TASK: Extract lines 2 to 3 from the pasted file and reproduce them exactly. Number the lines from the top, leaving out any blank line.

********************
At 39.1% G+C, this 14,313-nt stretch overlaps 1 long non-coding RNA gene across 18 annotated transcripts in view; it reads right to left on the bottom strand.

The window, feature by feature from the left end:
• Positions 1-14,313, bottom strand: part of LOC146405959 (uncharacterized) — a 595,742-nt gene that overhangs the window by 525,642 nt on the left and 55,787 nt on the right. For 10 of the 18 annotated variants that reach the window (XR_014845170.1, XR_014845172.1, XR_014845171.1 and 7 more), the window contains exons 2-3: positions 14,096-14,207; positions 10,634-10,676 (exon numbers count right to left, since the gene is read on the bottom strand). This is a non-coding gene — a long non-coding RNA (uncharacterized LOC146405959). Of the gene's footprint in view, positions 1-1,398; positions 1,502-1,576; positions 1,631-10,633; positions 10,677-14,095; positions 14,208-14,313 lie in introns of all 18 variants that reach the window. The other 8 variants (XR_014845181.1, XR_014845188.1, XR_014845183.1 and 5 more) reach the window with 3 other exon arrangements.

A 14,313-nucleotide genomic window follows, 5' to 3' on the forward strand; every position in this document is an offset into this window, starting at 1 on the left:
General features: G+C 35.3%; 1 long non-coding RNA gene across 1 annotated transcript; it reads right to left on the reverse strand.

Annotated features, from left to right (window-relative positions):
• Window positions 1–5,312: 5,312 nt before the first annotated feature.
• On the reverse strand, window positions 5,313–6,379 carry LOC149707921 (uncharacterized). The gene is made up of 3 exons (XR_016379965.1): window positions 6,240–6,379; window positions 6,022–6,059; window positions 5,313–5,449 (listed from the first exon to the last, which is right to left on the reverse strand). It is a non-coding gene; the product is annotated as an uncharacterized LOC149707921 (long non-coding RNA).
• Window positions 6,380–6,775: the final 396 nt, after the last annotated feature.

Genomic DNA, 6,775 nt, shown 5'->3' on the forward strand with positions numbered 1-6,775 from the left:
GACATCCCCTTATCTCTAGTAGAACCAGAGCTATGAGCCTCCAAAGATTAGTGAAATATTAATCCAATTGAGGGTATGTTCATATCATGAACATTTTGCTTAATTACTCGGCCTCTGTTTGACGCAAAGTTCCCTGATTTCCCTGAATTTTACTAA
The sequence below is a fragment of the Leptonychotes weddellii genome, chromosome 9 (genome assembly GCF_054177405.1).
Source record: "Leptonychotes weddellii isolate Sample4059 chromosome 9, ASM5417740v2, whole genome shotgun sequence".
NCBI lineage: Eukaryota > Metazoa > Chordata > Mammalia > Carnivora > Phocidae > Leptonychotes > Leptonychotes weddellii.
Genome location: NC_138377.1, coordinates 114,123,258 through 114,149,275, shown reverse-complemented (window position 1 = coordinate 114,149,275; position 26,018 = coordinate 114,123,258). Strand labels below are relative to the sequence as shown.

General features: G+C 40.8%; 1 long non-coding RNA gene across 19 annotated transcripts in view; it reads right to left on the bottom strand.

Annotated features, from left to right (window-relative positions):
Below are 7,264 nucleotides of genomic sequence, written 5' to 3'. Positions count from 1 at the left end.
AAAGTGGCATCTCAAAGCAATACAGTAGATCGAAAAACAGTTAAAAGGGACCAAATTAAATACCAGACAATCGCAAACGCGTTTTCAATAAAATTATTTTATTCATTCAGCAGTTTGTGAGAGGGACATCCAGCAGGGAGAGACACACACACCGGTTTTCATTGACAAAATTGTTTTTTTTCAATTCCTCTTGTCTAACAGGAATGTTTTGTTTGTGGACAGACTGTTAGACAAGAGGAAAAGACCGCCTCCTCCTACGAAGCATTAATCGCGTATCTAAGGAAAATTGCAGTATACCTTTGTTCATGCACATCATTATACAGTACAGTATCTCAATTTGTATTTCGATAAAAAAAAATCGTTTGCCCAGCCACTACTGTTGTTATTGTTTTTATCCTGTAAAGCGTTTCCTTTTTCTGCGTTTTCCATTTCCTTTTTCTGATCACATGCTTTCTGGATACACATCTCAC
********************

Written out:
The window, feature by feature from the left end:
• Positions 1-14,313, bottom strand: part of LOC146405959 (uncharacterized) — a 595,742-nt gene that overhangs the window by 525,642 nt on the left and 55,787 nt on the right. For 10 of the 18 annotated variants that reach the window (XR_014845170.1, XR_014845172.1, XR_014845171.1 and 7 more), the window contains exons 2-3: positions 14,096-14,207; positions 10,634-10,676 (exon numbers count right to left, since the gene is read on the bottom strand). This is a non-coding gene — a long non-coding RNA (uncharacterized LOC146405959). Of the gene's footprint in view, positions 1-1,398; positions 1,502-1,576; positions 1,631-10,633; positions 10,677-14,095; positions 14,208-14,313 lie in introns of all 18 variants that reach the window. The other 8 variants (XR_014845181.1, XR_014845188.1, XR_014845183.1 and 5 more) reach the window with 3 other exon arrangements.